Tuesday, February 25, 2014

Danny DeVito vs Judge Alex - the Jury's NOT Out

FACT. There are no decent, available men out there. Anywhere. In the world.

And here’s another FACT. There never have been.
Trust me: I’ve been out there for over four decades now and have trawled five countries and three continents (so far), so you can’t say I haven’t tried. But it’s a wasteland. A wasteland littered with penises (or should that be penii?) of so many shapes, sizes (and smells: let’s not beat about the bush – although many have tried), but trying to land one accompanied by a brain, humour and even average good looks, is an impossibility.
My first date was at 14 with a police cadet (the astute among you will already have noticed my lifelong obsession with law enforcement and uniform). His name was Kevin and we went to see The Sting. He kept kissing me/dribbling over me at all the key moments, which, with my already being a lover of film and television, was a real drag.
My first boyfriend was called Pete. He was very nice and wanted to marry me. I was 16 and he was 21 and there was no sex. We went to Barry Island funfair in his car (registration number NBX 693H – maybe you’re getting to see why I’ve never found a man?), where he attempted to put his hand down my top. My screams drowned out even those of the people on the roller coaster.
A bad relationship with someone much older set the pattern for me to make bad choices for the next 30 years, but there was fun along the way. Most of the guys are dead now, anyway, or at least on their way out, so I must have done something right (or wrong, depending on your way of looking at it. Hey, ho. I’m still standing).
Concentration on my career put any thoughts of a regular relationship on the back burner; I also love freedom: deciding to take the train to Paris at a moment’s notice; moving to Los Angeles when I had gone there only for a holiday (okay, I was in pursuit of a man. Sadly, not interested. Even sadder. Dead. After only five months of knowing me. See what I mean? But you’ll have to wait for the book on that one).
I don’t like being answerable to anyone. I specially don’t like certain aspects of coupledom – in particular, when one person (usually the male) wants to stay at a party, the other (invariably, the female) doesn't, but the party pooper insists on their more exciting other half leaving with them, thereby removing them from my tentacles.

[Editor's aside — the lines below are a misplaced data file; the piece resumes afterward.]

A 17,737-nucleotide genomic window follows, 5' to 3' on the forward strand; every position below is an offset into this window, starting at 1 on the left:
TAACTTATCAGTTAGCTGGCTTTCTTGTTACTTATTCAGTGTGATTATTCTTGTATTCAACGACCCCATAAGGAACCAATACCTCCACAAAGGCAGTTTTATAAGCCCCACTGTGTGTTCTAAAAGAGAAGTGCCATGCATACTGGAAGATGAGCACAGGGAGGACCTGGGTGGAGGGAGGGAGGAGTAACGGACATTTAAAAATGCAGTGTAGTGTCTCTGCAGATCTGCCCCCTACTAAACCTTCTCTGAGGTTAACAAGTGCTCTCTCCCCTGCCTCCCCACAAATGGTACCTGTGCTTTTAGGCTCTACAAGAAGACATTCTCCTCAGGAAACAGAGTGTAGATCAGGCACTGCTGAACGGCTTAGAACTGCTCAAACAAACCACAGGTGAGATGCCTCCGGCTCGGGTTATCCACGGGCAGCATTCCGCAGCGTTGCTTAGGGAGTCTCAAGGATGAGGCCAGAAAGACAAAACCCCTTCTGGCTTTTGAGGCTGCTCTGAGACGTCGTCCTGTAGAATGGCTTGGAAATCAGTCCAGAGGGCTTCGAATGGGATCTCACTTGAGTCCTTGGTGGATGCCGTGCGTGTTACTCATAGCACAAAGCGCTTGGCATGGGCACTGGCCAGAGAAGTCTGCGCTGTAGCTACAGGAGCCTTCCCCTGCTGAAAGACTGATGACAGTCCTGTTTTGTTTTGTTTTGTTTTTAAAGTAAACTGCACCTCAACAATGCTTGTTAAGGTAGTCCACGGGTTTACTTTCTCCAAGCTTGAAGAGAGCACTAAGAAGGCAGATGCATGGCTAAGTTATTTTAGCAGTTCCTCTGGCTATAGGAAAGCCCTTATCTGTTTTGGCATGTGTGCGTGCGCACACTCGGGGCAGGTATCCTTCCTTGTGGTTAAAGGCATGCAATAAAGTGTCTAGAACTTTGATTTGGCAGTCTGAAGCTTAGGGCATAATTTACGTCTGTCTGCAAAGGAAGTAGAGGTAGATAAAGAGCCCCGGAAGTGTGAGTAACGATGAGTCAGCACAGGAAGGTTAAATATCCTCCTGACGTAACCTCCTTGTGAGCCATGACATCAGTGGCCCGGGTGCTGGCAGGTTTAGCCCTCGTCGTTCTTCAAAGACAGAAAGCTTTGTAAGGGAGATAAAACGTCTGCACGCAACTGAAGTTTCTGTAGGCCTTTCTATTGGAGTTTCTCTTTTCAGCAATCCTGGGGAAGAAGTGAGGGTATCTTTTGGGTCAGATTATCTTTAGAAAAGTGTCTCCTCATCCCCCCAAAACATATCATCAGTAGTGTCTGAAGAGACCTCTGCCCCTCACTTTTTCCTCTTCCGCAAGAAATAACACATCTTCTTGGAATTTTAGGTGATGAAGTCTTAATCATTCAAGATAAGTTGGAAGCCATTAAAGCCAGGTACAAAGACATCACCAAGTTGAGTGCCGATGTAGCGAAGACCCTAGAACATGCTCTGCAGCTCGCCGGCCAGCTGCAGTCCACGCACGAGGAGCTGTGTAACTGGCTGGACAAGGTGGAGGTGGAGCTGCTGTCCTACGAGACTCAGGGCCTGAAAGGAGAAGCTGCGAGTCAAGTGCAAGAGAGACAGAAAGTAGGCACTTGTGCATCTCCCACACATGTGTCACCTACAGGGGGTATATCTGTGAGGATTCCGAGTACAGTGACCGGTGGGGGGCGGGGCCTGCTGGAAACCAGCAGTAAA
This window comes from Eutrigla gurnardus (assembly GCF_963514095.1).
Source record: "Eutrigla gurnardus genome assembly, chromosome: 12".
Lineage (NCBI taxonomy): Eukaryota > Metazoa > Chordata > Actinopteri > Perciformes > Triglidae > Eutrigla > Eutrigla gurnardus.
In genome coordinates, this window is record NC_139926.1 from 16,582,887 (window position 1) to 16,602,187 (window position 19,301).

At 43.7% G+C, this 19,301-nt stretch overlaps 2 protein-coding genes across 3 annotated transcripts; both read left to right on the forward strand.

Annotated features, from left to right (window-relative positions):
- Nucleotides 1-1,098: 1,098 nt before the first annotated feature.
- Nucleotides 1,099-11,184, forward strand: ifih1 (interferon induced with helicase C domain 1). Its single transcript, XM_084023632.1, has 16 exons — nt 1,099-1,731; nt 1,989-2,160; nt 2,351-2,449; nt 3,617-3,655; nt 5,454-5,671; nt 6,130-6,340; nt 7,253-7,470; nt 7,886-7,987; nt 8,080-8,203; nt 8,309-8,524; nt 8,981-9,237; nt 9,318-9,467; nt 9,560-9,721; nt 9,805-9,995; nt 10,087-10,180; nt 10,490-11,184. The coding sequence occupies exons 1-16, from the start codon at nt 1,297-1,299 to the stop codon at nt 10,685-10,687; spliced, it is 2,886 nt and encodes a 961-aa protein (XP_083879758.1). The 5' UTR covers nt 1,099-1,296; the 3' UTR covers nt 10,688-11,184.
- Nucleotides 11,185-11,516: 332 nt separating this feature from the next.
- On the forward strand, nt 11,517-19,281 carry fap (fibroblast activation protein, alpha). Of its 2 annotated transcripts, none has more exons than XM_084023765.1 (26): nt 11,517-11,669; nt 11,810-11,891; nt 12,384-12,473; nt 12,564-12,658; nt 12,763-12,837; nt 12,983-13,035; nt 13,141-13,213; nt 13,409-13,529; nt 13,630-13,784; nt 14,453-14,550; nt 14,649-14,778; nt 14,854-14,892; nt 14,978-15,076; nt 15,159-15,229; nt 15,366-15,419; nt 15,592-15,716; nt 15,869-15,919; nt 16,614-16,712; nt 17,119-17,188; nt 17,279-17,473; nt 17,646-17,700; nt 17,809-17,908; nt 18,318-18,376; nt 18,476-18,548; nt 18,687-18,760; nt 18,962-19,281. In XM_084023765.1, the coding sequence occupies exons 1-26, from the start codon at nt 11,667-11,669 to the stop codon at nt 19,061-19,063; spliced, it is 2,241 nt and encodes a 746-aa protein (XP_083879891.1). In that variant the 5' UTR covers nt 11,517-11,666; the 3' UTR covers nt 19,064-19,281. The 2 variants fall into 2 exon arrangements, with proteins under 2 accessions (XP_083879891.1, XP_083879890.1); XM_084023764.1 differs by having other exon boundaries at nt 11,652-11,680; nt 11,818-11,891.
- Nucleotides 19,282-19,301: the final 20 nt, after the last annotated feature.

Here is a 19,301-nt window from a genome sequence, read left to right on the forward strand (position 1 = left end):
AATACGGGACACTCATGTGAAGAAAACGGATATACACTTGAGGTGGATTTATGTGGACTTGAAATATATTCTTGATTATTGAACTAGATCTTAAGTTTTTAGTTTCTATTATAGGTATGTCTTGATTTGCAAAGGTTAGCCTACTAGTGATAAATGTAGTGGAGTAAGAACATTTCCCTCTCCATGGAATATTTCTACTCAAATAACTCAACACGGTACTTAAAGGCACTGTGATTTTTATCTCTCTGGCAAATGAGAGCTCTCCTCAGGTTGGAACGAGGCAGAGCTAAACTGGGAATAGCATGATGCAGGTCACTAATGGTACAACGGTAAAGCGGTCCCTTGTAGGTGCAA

But in recent years, I decided to dip my toe back into the dating game.

I wasn’t optimistic. The last time I tried it, when I moved to London in my twenties, I went to an Easter party at a singles club in London’s West End. A man dressed as a rabbit kept trying to force his carrot on me. Then I tried Dinner Dating and sat next to what seemed like a very nice photographer. He fell asleep. In his soup. At the next dinner, I sat next to a horologist during the starter but called time on him and moved seats for the main course. Man number two was a urologist, but after exhausting the subject of my tiny bladder and the origins of the phrase “a piece of piss”, gave up.
Dating in Paris, where I lived for seven years, would surely be a . . . well, a piece of piss. It was rumoured to be the most romantic city on Earth, after all, although my experience had been anything but. My one time boyfriend and I sat drinking at a wine bar in Montparnasse, where he told me: “You are the most funny, clever, brilliant woman I have ever met . . . I just don’t fancy you.” He was no Serge Gainsbourg, let me tell you. He’s probably also dead now (along with Serge), but I no longer care.
Paris also brought me a saxophonist, a banker, and a Grand Master who kept groping me under the chess table every time it was time for me to make my move on the board. At least, that was my excuse for never losing to him in over four moves.
The dating club was a disaster. With my limited French, I was never going to fit in with the philosophical tone of their events. While I can ask for a beer and offer a blow-job (“Une bière et voulez-vous une pipe, monsieur?”) in most languages, it doesn’t get you very far in a discussion about the nature of love according to Stendhal.
Clearly, it was Europe that was at fault, not me, so when I moved to the US, I thought I would try again. It’s a big country; there had to be ONE man there, didn’t there?